That leads me into another thing to like about Jackson, which is that he really DOES keep the ball down. Over the last three seasons, his ground-ball rates have been 49.4 percent, 43.8 percent and 47.3 percent, respectively. When he locates the fastball near the bottom of the zone, he becomes unhittable, not only because batters might chop the ball into the ground on those occasions, but because his slider (which can touch 90, but sits around 87, and has a mostly downward snap) looks so much like the fastball out of his hand that batters have a tough time laying off of it.
One can’t help but wonder whether Jackson, who lost about 1.5 miles per hour on all his pitches’ average velocities in 2012 from their previous heights, might be disproportionately hurt by any continued drop. How much slower can the fastball get before batters feel less compelled to gear up for it and learn to let the sliders skip by uninterrupted?
Still, it seems that Jackson has never had a better idea of how to truly use his stuff than he does now, and he’s also a durable arm.
It’s time to address exactly what it is that makes fans, and seemingly even some teams, so mistrust Jackson. It actually has a little bit to do with the last line of the preceding paragraph, so let me start there: Fans will forgive pitcher injuries, at least once or twice. Far less tolerable for them, though by far preferable for both the hurler and his team, is for a pitcher with apparent upside to pitch only fairly well, or Heaven forbid, poorly, on any sort of regular basis. Rick Porcello suffers from Jackson’s disease for the same reason. In terms of popularity, and maybe even job security, it would have behooved Jackson (called to the big leagues by the Dodgers at age 19) to overthrow, flash brilliant strikeout stuff and miss huge chunks of six seasons in his 20s, rather than pitch at only moderate effectiveness and remain healthy. If you have trouble believing that, I offer as case studies Kerry Wood and Carlos Zambrano, each overused in youth, each inconsistent after age 25, and I ask: Who had a former grip on the hearts of Cubs fans? I think it was very clearly Wood. Yet, who was worth more? It’s closer, but the answer is Zambrano.
For reasons I will never understand, fans seem to prefer “great or hurt” guys to ones who will be on the mound more often but have less upside. Even some teams think this way. Yet, go down any list of recent playoff teams, and count the number of starts lost to injury. Neither the Nationals, nor the Giants nor the Reds lost any last season. The Tigers lost fewer than 10. The 2011 Milwaukee Brewers lost five. The Yankees that season lost fewer than 10. You’d rather have to shuffle guys between Triple-A and MLB, or between the rotation and the bullpen, because you have no clear fifth starter, than give any starting nods to the seventh, eighth, ninth guy on your organizational depth chart.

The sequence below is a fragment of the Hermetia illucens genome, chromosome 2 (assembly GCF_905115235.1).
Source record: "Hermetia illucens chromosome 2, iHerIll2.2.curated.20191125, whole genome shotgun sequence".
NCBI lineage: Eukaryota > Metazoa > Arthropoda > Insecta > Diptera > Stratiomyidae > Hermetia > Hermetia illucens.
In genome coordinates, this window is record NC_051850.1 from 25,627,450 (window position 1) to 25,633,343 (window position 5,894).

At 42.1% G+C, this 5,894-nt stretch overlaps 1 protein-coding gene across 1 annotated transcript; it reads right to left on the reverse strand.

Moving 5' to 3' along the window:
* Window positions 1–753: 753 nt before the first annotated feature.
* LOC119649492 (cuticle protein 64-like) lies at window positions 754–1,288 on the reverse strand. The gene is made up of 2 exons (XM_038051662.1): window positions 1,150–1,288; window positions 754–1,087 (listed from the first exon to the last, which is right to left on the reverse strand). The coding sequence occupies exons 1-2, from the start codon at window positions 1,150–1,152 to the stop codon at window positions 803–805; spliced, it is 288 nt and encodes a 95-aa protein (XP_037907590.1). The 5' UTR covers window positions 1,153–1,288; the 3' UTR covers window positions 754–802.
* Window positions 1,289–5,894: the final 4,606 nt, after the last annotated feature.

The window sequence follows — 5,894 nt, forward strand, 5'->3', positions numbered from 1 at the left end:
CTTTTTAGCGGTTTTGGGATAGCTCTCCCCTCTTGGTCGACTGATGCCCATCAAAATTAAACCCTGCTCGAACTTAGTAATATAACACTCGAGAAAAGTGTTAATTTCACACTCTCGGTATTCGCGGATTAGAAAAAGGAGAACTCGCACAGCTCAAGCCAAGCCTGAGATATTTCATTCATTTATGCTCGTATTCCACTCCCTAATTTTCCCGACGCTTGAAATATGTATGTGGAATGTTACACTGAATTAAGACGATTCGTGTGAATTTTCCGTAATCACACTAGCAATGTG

That’s one issue. Another is that fans are impatient. Perversely, in fact, they’re less patient the better the player they have to wait on could be. Fan opinion solidifies quickly, and is very difficult to change. Actual pitching skills, though, change all the time. That’s what makes pitchers so much less predictable than hitters.
Finally, we return to the fact that Jackson made his debut at age 19. He has been around, believe it or not, as long as Dan Haren (replacing him in Washington) and David DeJesus (Jackson’s new center fielder), and at this point, because fans have seen so much of him without any sign of imminent breakout, no further progress is expected. What fans can’t account enough for, try though they may, is that Jackson is four years DeJesus’s junior, and three years younger than Haren.
Edwin Jackson finally has a chance to settle in somewhere. He will probably be pitching to Welington Castillo for at least the next two years. He gets an opportunity to learn to trust Castillo to get in front of bouncing sliders, and for Castillo to learn how to frame the high fastballs for some key strikes to set the sliders up. He’s an improving pitcher, even as he heads toward 30. Hopefully, he’s in a situation fluid enough (he did sign with a rebuilding club, after all) that he won’t be hemmed in by minds already made up.Next post: Renewable Baseball Resources, or: What the Kansas City Royals Did Wrong